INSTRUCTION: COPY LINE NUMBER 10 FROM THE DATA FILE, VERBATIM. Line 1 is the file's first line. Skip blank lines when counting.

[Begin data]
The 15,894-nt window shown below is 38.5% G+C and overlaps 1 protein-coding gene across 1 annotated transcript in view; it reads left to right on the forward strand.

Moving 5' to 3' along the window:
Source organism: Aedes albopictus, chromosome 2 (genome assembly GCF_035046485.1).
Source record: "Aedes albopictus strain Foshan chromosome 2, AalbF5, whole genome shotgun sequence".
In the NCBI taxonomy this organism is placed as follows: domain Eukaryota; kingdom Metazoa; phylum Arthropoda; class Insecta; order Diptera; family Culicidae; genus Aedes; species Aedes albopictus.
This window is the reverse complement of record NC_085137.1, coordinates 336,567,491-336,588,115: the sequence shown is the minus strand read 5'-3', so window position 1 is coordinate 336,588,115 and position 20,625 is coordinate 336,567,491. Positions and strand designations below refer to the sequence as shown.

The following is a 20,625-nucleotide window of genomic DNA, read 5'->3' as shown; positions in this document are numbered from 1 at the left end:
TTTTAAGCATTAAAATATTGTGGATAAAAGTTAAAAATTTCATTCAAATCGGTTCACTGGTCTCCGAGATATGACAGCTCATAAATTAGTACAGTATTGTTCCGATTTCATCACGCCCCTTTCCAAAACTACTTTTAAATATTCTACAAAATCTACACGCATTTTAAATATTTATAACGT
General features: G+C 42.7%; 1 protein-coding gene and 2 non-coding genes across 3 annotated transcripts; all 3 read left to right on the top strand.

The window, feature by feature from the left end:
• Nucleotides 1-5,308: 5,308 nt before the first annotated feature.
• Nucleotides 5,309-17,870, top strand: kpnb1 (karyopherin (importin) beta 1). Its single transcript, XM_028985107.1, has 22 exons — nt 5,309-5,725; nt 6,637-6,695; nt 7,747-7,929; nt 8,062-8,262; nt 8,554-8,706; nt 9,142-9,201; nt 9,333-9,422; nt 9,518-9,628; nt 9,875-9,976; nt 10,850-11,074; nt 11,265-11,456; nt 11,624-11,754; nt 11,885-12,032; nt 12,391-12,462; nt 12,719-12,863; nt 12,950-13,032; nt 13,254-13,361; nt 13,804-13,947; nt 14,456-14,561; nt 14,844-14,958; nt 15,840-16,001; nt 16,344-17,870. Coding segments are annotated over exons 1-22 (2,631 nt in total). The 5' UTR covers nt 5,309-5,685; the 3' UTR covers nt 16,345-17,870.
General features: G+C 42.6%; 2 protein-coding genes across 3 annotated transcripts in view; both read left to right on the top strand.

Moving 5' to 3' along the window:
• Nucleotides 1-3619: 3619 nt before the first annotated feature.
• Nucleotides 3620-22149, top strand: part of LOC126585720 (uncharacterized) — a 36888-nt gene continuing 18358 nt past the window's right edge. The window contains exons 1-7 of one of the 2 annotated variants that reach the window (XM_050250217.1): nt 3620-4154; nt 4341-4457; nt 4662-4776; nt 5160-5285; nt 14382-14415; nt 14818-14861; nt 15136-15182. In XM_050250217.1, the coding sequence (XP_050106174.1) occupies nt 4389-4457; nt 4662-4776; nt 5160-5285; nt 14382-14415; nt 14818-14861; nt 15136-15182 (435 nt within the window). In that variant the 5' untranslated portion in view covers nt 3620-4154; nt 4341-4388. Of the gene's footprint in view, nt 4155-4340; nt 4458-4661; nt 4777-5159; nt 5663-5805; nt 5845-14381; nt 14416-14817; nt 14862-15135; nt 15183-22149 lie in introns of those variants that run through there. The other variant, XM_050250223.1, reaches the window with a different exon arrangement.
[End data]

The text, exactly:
The window, feature by feature from the left end: